On April 25, 2009, the WHO Director-General issued the temporary recommendation that "€œall countries should intensify surveillance for unusual outbreaks of influenza-like illness and severe pneumonia."€[24] The Director-General did not recommend trade or travel interventions with respect to countries affected by the outbreak. However, some countries have adopted such measures, including issuing travel notices warning against travel to Mexico (e.g., Hong Kong),[25] screening air passengers arriving from affected countries (e.g., Japan),[26] and banning pork exports from Mexico and affected states in the United States (e.g., Russia).[27]

The IHR 2005 do not preclude States Parties from implementing measures that achieve a greater level of health protection than WHO temporary recommendations, provided that such measures are (1) otherwise consistent with the Regulations, and (2) not more restrictive of international trade and travel, and not more invasive or intrusive to persons, than reasonably available alternatives that would achieve the appropriate level of health protection (Article 43(1)) (see analysis below on trade and travel restrictions).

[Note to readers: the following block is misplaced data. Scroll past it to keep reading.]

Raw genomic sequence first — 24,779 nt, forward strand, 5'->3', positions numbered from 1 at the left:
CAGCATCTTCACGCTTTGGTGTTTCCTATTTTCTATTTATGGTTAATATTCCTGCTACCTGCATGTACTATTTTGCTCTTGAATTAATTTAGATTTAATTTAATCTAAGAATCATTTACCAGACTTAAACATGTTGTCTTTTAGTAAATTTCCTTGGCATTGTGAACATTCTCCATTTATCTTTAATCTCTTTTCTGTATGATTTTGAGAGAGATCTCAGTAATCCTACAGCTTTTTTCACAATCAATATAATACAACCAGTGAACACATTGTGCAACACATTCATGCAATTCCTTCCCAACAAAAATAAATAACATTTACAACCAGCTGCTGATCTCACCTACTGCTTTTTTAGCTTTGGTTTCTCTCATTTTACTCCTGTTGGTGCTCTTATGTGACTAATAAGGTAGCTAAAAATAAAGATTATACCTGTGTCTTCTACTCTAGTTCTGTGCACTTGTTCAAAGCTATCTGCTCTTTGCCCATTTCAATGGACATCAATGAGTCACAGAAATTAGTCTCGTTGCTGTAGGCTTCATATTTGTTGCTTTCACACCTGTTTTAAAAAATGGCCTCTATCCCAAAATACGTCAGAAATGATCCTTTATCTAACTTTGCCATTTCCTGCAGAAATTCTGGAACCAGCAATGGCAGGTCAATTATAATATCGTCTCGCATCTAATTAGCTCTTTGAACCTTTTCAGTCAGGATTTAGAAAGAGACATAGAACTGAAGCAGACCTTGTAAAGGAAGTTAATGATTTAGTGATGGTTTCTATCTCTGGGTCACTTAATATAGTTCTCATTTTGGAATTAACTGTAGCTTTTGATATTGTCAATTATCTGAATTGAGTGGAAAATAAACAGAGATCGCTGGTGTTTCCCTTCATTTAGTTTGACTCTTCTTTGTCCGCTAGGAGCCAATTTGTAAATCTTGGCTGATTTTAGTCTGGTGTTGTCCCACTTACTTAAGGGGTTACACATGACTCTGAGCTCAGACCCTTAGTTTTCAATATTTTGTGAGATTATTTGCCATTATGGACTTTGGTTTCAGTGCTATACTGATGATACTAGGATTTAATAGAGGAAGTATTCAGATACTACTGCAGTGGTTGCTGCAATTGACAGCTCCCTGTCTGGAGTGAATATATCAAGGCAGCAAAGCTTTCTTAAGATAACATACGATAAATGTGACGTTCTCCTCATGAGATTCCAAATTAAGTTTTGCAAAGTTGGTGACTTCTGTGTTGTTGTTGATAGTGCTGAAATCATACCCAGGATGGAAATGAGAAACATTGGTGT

Reporting Cases of Human Influenza Caused by a New Subtype

The IHR 2005 mandates that any case involving human influenza caused by a new subtype must be notified to WHO (Article 6(1) and Annex 2). Thus, States Parties affected by the new swine flu virus must notify WHO of such cases. As of April 25, 2009, WHO has received information on cases from Mexico and the United States. If the virus is confirmed in cases in other WHO member states, those countries too will be under a legal obligation to report them to WHO.

Such reporting is critical for WHO to analyze the threat, and, as has happened in the past, sometimes countries fail to report information (e.g., China's attempt to cover up SARS in 2003).[28] Although questions have been raised about Mexico's reporting of cases,[29] the WHO Director-General has praised Mexico and the United States for their transparency and cooperation in the outbreak investigation.[30]

Rules on Trade Restrictions

Although the WHO Director-General has not issued temporary recommendation advising restrictions on trade, the Director-General can do so if the scientific evidence, scientific principles, a risk assessment, and advice of the Emergency Committee make such recommendations appropriate (Articles 17-18). Any such measures must be no more "€œrestrictive of international traffic and trade . . . than reasonably available alternatives that would achieve the appropriate level of health protection"€ (Article 17(d)). Given that health officials have found no evidence that pork products transmit swine flu,[31] the Director-General is unlikely to recommend trade restrictions against such products.